Ask someone who is employed about problems that they have dealt with at their job, or listen to a random complaint from them. Often times, the problem is linked to a lack of communication. Maybe their benefits were messed up, they didn’t know about a policy change or their boss failed to mention something major that affected them. It’s all communication. Employees just want to be in the know… is that so much to ask?

Now, I’m not so naive to think that everyone can always know everything. Sometimes there are sensitive matters that can’t be discussed throughout the company. However, if something directly impacts an employee, I think it’s their right to be aware of it and have an opportunity to offer feedback.  

Communication is invaluable and shouldn’t be ignored or tossed aside. Lately I have read many articles about communication departments having to defend themselves. Showing the ROI of communication can be difficult and many companies are cutting corners. I hope that companies, large and small, realize the benefits of strong internal and external communication.

What are your thoughts on communication?

One of the benefits of unemployment (yes, I admit, there are some perks!) has been the time to think, reflect and realize. When you take a step back from your job (or you’re pushed back from it) you can focus more on your field in a broader sense.

During college I changed majors several times. I couldn’t quite find my niche and didn’t feel passionate about my classes. Honestly, I was on the verge of my senior year and my dad kept reminding me that I had four years – and only four years– to graduate. I had been pre-physical therapy but realized I hated math and science. I remained undeclared for about a year and focused on general pre-req classes. I ventured into psychology and enjoyed it, but couldn’t see a career emerging from it. Then I somehow arrived at the department of Communication and Journalism. I started in public relations, taking classes in marketing, communication, PR and journalism. I realized that I loved to write and edit. I was fascinated by my communication classes. I switched my major to comm. after realizing that the communication classes were the ones I really enjoyed (and because I could graduate on time in Comm but not PR… just being honest!)  I left Auburn with an interest in everything I had studied but little direction. Majoring in communication isn’t like majoring in accounting or nursing… you don’t graduate with a job title, you have an entire list of avenues you can choose.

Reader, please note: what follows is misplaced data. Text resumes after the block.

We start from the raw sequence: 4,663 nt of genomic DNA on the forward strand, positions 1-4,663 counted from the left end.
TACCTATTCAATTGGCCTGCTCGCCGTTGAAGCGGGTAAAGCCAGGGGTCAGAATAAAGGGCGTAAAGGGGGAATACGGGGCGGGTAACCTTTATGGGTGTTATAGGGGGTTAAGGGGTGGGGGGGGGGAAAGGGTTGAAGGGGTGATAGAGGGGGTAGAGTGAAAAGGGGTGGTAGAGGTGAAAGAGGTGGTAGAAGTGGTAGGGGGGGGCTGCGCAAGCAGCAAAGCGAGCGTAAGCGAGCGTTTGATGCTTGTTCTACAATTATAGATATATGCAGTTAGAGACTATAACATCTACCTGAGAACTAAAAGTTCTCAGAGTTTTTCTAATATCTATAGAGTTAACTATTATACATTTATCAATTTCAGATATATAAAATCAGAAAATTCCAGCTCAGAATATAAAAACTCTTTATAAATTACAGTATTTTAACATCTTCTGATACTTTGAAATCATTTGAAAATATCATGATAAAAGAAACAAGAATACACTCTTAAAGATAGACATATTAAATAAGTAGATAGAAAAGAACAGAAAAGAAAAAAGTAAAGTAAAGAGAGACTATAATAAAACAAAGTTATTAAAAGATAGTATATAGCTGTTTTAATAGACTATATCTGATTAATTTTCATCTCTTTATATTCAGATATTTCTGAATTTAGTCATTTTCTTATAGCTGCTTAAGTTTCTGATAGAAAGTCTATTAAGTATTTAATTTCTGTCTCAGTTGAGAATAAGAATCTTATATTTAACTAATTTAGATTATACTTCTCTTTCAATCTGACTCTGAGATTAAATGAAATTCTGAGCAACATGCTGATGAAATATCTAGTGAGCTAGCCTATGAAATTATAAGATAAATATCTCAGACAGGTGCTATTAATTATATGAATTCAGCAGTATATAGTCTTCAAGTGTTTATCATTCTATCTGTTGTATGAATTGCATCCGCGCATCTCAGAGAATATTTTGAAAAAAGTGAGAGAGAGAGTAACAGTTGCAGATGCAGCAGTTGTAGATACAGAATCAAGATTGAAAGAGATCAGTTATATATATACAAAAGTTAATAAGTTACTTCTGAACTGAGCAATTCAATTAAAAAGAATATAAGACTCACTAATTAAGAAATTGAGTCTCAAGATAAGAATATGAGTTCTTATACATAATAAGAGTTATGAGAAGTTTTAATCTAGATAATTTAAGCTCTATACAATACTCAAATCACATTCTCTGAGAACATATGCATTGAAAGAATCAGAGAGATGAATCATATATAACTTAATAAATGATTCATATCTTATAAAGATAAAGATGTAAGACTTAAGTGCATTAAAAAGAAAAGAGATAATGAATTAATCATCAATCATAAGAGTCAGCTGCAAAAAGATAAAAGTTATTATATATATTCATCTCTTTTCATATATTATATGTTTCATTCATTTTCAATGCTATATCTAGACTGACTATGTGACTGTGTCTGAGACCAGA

I now realize just how great my time at Auburn was. I enjoyed learning how to speak in front of an audience comfortably and how to work successfully in small groups. Interpersonal communication was my favorite course at Auburn by far. I loved learning how to deal with different types of people and the difference of communication style between men and women or introverts and extroverts (both have really helped in my marriage as well as my professional life!) Over two years later I can actually say that I am passionate about communication. I have realized how broad communication is and everything that it entails and I love it all.

I can wholeheartedly say that communication, in its broadest sense, is my passion. Have you found yours?

I came across a very interesting blog post today and wanted to get some more opinions on it.

This post on Fishdogs states the top 10 things to leave off of your resume. The writer, Craig Fisher, asked people on Twitter and LinkedIn, “What should job seekers leave OFF of their resume?” Along with the list of the top 10, Fisher created an image on Wordle with all of the responses.

Some answers weren’t surprising, like objective or family information. Some answers surprised me because I don’t see why anyone would put them on a resume! These were things like weight, middle school education, slang and Dungeons and Dragons.

Then, there are the responses that made me curious. I have heard and read that volunteer work and organizations should always be on your resume. Additionally, I have read about including information to explain employment gaps. If you were a stay at home mom, for example, you could list the skills you used during that time. However, things like school board member and Toastmasters were included on the list. Furthermore, MSOffice was mentioned. That one is on my resume (and I plan to keep it there unless someone gives me good reason not to).